So who knows what Snobs is?

You've all heard of, if not before played the game Jacks but who has heard of Snobs?

Snobs is a traditional children's game played the world over for which there is no formal organising body. Consequently, rules vary from country to country and place to place.  

The game is also known by a variety of names including Jackstones, Chuckstones, Dibs, Dabs, Fivestones, Otadama, Tally and Knucklebones.

Jacks is a variant of Snobs which uses a ball. These rules are comprehensive instructions for friendly play.

They are not a complete set of standard regulations encompassing all situations that might be encountered. If in doubt, players should always abide by locally-played or house rules.

Description of equipment

All that is needed to play the game of Snobs is five small clay squares.   Alternatives to the squares can be pretty much anything of a similar size - originally sheep knucklebones were used.

The Play
To start a turn, the player throws five snobs into the air with one hand and tries to catch as many as possible on the back of the same hand.  The snobs that were caught are then thrown up again from the back of the hand where they came to rest and as many as possible are caught in the palm of the same hand.  If no snobs end up being caught, the player's turn is over.
If, however, at least one snob was caught, the player prepares for the next throw by keeping one of the caught snobs in the same hand and throwing all remaining snobs on the ground.  The player then tosses the single snob into the air, attempts to pick up one of the snobs that was missed and then catches the snob that was tossed, all with the same hand.  The player repeats this until all the snobs have been picked up. 
That done, the player throws down four of the snobs again, throws the single snob in the air, attempts to pick up two snobs with the same hand before catching the tossed snob.  This is repeated again and a final toss sees the player picking up the last snob.  The process is then repeated for three snobs followed by one snob and finally, all four snobs are picked up before catching the single tossed snob.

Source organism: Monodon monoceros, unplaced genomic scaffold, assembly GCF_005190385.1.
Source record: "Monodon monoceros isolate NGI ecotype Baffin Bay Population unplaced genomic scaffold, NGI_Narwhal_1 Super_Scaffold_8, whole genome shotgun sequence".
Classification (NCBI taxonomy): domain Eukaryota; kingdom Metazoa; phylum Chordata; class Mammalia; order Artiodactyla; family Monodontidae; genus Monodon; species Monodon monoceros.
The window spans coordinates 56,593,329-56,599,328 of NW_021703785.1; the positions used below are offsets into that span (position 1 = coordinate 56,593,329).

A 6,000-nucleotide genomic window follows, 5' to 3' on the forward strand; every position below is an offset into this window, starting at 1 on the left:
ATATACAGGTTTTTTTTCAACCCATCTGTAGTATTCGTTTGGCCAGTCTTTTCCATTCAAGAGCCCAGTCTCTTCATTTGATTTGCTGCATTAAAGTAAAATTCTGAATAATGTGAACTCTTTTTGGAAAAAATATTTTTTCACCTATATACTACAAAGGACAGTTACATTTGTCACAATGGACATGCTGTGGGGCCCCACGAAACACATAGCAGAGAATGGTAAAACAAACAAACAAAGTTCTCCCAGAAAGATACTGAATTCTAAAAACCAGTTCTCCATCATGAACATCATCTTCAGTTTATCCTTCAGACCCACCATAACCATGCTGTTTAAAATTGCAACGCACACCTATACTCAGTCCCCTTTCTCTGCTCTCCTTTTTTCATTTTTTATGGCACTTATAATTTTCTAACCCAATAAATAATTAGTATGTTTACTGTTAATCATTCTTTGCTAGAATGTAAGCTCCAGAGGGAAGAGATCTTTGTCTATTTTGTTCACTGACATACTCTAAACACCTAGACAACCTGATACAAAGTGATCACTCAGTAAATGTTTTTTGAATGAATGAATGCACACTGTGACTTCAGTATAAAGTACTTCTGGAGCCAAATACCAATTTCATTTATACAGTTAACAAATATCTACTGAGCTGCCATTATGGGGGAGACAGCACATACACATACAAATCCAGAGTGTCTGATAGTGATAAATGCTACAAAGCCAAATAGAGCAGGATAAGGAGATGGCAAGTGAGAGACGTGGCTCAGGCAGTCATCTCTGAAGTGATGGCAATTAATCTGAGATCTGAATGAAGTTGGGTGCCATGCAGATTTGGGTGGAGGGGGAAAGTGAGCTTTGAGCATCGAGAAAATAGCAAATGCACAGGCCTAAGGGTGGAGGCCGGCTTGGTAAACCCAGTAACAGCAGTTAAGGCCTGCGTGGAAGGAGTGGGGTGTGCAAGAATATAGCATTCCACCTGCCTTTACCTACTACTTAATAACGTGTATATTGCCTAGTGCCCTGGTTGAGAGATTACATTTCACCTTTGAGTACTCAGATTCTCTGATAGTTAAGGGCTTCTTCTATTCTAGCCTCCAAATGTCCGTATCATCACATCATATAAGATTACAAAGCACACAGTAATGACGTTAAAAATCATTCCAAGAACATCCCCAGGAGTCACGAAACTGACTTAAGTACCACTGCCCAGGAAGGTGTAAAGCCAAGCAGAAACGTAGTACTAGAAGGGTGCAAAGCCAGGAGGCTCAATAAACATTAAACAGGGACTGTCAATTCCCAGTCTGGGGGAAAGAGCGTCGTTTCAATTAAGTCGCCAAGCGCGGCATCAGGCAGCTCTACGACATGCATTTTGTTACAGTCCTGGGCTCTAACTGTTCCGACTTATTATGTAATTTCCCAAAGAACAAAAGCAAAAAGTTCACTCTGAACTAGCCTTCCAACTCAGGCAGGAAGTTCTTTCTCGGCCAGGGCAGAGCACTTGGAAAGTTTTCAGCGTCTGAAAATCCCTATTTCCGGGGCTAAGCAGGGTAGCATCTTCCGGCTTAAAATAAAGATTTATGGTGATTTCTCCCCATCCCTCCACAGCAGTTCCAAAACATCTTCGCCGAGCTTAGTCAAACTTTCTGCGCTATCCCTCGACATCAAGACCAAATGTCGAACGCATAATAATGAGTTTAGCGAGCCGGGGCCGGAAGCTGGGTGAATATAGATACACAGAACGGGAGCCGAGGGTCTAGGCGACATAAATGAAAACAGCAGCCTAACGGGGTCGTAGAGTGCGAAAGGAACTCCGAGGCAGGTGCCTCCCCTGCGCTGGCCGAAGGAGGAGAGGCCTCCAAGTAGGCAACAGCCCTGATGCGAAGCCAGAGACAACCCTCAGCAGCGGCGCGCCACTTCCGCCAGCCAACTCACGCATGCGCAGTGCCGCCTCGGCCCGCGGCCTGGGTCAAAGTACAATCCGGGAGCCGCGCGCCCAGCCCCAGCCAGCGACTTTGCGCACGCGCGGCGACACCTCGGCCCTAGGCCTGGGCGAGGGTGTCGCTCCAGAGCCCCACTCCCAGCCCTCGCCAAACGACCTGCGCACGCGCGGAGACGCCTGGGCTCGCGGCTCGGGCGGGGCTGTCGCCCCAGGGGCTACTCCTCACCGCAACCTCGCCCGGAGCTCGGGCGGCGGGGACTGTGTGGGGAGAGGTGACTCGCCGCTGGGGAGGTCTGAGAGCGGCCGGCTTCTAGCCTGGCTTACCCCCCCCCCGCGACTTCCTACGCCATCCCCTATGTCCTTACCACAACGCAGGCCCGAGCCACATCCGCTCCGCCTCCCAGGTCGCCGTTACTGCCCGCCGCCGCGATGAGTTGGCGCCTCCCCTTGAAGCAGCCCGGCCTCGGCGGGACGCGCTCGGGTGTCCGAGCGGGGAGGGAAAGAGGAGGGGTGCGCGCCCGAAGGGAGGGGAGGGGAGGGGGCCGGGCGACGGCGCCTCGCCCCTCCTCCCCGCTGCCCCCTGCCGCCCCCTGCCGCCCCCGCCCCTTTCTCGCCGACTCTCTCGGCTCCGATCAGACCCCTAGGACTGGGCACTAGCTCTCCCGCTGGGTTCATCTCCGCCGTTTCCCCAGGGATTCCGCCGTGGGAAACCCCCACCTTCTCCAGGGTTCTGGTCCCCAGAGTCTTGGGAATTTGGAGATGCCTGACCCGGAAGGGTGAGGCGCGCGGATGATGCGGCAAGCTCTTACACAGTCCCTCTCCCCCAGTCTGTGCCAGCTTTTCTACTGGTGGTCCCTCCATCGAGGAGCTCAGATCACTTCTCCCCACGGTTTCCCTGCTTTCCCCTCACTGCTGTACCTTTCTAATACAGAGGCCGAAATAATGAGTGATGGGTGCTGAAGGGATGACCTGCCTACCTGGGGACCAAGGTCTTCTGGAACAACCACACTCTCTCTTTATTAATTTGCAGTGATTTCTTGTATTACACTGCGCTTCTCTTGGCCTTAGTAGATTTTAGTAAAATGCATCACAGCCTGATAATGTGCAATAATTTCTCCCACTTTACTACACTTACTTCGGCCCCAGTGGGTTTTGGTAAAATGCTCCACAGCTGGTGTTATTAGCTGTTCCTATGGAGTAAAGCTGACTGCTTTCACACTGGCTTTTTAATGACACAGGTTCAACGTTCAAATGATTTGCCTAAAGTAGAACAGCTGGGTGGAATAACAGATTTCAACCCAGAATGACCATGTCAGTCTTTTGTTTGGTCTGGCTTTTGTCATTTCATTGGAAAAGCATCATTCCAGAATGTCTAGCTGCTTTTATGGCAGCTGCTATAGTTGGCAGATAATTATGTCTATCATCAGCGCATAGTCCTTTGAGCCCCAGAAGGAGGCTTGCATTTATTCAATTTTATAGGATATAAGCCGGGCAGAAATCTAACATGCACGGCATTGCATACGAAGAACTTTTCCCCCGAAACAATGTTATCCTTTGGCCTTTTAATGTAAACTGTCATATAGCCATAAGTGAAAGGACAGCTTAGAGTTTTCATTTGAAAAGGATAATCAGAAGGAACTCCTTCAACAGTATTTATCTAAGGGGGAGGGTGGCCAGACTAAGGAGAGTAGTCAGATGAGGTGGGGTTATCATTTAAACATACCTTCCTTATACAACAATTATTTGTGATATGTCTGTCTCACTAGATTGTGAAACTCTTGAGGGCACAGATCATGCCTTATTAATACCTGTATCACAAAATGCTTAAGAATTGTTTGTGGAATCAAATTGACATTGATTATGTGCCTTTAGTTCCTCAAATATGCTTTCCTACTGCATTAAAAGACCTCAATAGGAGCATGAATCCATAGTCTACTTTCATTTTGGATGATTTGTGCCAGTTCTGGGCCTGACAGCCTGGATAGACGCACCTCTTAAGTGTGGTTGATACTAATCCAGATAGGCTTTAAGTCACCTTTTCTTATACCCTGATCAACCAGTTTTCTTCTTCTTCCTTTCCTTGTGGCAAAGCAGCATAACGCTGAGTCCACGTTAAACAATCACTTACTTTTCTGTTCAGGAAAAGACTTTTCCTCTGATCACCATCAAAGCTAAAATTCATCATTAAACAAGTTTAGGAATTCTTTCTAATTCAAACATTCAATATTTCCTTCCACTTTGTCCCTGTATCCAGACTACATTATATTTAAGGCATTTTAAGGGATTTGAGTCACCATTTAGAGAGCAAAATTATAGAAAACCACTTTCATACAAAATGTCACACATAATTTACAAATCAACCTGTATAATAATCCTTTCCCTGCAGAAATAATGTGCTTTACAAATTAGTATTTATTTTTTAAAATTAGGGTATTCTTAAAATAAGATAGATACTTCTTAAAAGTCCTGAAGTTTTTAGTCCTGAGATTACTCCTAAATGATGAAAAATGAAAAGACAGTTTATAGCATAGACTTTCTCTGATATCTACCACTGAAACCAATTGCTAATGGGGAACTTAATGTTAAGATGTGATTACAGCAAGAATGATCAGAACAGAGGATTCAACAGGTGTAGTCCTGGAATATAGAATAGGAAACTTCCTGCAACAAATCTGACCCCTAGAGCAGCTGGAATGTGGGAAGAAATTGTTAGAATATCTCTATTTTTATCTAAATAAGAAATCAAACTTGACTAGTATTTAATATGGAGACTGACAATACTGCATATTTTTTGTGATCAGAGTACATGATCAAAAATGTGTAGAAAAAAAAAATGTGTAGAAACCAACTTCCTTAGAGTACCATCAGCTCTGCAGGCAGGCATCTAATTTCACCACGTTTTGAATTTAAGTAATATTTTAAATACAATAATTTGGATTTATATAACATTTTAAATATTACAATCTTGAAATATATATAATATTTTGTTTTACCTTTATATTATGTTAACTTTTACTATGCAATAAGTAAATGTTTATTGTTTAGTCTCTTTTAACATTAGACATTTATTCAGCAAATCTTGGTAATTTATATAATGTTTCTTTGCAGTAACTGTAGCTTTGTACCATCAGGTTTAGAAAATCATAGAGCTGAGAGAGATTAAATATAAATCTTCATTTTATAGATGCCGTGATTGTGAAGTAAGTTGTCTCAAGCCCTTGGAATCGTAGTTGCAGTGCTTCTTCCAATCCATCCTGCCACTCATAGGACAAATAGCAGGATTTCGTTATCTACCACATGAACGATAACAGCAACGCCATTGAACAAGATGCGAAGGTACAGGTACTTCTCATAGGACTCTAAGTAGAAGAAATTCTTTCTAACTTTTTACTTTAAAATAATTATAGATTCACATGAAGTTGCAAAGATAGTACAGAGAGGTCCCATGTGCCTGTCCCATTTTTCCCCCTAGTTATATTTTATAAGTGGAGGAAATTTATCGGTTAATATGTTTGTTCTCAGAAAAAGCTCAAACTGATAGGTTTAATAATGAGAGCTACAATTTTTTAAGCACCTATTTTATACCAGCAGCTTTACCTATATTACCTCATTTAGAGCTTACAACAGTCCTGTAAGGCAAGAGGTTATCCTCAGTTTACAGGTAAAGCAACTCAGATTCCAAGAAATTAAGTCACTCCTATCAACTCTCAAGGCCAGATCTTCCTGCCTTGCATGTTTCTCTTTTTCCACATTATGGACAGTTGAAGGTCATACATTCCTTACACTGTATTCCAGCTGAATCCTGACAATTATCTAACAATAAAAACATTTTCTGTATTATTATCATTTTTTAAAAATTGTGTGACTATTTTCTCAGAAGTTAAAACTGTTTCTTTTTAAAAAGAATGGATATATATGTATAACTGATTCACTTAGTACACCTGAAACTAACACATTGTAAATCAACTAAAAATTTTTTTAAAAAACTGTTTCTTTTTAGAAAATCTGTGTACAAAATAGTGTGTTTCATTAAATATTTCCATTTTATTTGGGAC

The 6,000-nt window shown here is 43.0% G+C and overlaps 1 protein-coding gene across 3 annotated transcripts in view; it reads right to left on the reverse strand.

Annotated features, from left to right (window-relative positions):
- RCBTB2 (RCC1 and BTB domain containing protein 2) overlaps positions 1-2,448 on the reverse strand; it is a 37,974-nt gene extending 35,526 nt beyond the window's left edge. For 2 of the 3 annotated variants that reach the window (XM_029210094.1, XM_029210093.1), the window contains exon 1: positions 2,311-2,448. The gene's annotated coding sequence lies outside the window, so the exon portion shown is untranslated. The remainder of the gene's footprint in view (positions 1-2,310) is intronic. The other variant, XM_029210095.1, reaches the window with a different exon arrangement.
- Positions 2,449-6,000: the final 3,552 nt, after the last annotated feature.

For skilful players, the game can continue in an agreed way with further permutations and challenges according to the player's whims.  For instance, the other hand could be used to throw, the player may have to clap hands before doing the pick up or perhaps slap both knees.

Copyright © 1999 Masters Games. All rights reserved.

Here at The Forgotten Toy Shop we do have the version of Jacks but I am still on the look out to get the version of Snobs in to The Forgotten Toy Shop's store... I will keep you updated as to when I do.

UPDATE** We now stock our very own Wooden Cube Snobs. You can buy them here


just been trying to explain to grandson how we used to play snobs every playtime at school still remember basics at a ripe age of 56 yrs old, give me the old games anyday


Hi, I’m glad I found you. I used to love playing snobs when I was a kid, I’m 80 next month. I’m helping my granddaughter with her WW2 homework and mentioned snobs. She says if I can find some and she can afford it, she might buy some. So how much are they? Please email the price under SNOBS. thank you..

Alan Grocock

ps… I used to call the rounds onsies, twosies etc too Kerry.


Hi ,I have been looking for these for years, to show my children and grandchildren.
I played them in the 1950’s in the North East of England. It is the same game, but we called them Chucks.Miine were corrugated chalk squares, in pastel colours.
Today, I am sooo excited as I have been given a set by a friend. They are exactly how I just described them, but are called Dibs. Have been playing with them all afternoon and I havn’t forgotten how! My friend had bought them along time ago on ebay.
I have come to the conclusion, although the game is the same, the name changes in each area.


I also have been trying to locate some snobs without success. My daughter happened upon some for sale on eBay in may and bought them for my birthday. They were in the original box bit one of the pieces had seen better days. However it still allowed me to show my grandchildren the game. My 8 year old grandson then.made some out of air drying clay and baked them gently for a couple of hours. They seem to do the trick but there’s nothing like the real thing. The box says ‘made in China’ and are called dibs. No other info on the box. Hope this post is of interest.


Leave a comment

Please note, comments need to be approved before they are published.